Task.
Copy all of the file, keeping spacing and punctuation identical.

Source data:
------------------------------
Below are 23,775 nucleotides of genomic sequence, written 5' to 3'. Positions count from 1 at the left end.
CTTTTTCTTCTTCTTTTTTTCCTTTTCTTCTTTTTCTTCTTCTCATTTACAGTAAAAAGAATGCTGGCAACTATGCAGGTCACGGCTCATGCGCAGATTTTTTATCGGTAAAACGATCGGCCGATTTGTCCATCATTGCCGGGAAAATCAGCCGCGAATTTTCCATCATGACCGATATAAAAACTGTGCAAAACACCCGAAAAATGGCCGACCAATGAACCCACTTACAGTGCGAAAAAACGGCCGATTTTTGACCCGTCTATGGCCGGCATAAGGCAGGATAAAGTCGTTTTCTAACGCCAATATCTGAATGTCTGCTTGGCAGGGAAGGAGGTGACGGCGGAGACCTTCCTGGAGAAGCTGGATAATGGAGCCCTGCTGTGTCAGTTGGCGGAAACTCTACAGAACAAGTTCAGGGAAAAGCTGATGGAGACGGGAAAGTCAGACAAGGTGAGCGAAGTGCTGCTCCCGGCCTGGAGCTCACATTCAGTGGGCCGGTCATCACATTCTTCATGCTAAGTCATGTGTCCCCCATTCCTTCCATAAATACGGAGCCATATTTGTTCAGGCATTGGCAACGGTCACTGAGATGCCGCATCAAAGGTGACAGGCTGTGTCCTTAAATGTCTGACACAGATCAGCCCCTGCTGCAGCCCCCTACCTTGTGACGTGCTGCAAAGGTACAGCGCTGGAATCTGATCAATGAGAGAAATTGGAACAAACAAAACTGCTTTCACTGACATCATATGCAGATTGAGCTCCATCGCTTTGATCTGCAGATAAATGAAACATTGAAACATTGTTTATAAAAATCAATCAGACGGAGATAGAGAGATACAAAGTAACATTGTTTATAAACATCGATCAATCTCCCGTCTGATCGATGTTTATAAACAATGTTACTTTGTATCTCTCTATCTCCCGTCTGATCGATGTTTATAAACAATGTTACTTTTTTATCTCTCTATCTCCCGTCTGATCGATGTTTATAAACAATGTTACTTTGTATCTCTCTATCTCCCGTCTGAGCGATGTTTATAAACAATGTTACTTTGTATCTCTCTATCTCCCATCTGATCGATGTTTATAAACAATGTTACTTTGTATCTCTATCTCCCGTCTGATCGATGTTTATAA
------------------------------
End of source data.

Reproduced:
Below are 23,775 nucleotides of genomic sequence, written 5' to 3'. Positions count from 1 at the left end.
CTTTTTCTTCTTCTTTTTTTCCTTTTCTTCTTTTTCTTCTTCTCATTTACAGTAAAAAGAATGCTGGCAACTATGCAGGTCACGGCTCATGCGCAGATTTTTTATCGGTAAAACGATCGGCCGATTTGTCCATCATTGCCGGGAAAATCAGCCGCGAATTTTCCATCATGACCGATATAAAAACTGTGCAAAACACCCGAAAAATGGCCGACCAATGAACCCACTTACAGTGCGAAAAAACGGCCGATTTTTGACCCGTCTATGGCCGGCATAAGGCAGGATAAAGTCGTTTTCTAACGCCAATATCTGAATGTCTGCTTGGCAGGGAAGGAGGTGACGGCGGAGACCTTCCTGGAGAAGCTGGATAATGGAGCCCTGCTGTGTCAGTTGGCGGAAACTCTACAGAACAAGTTCAGGGAAAAGCTGATGGAGACGGGAAAGTCAGACAAGGTGAGCGAAGTGCTGCTCCCGGCCTGGAGCTCACATTCAGTGGGCCGGTCATCACATTCTTCATGCTAAGTCATGTGTCCCCCATTCCTTCCATAAATACGGAGCCATATTTGTTCAGGCATTGGCAACGGTCACTGAGATGCCGCATCAAAGGTGACAGGCTGTGTCCTTAAATGTCTGACACAGATCAGCCCCTGCTGCAGCCCCCTACCTTGTGACGTGCTGCAAAGGTACAGCGCTGGAATCTGATCAATGAGAGAAATTGGAACAAACAAAACTGCTTTCACTGACATCATATGCAGATTGAGCTCCATCGCTTTGATCTGCAGATAAATGAAACATTGAAACATTGTTTATAAAAATCAATCAGACGGAGATAGAGAGATACAAAGTAACATTGTTTATAAACATCGATCAATCTCCCGTCTGATCGATGTTTATAAACAATGTTACTTTGTATCTCTCTATCTCCCGTCTGATCGATGTTTATAAACAATGTTACTTTTTTATCTCTCTATCTCCCGTCTGATCGATGTTTATAAACAATGTTACTTTGTATCTCTCTATCTCCCGTCTGAGCGATGTTTATAAACAATGTTACTTTGTATCTCTCTATCTCCCATCTGATCGATGTTTATAAACAATGTTACTTTGTATCTCTATCTCCCGTCTGATCGATGTTTATAA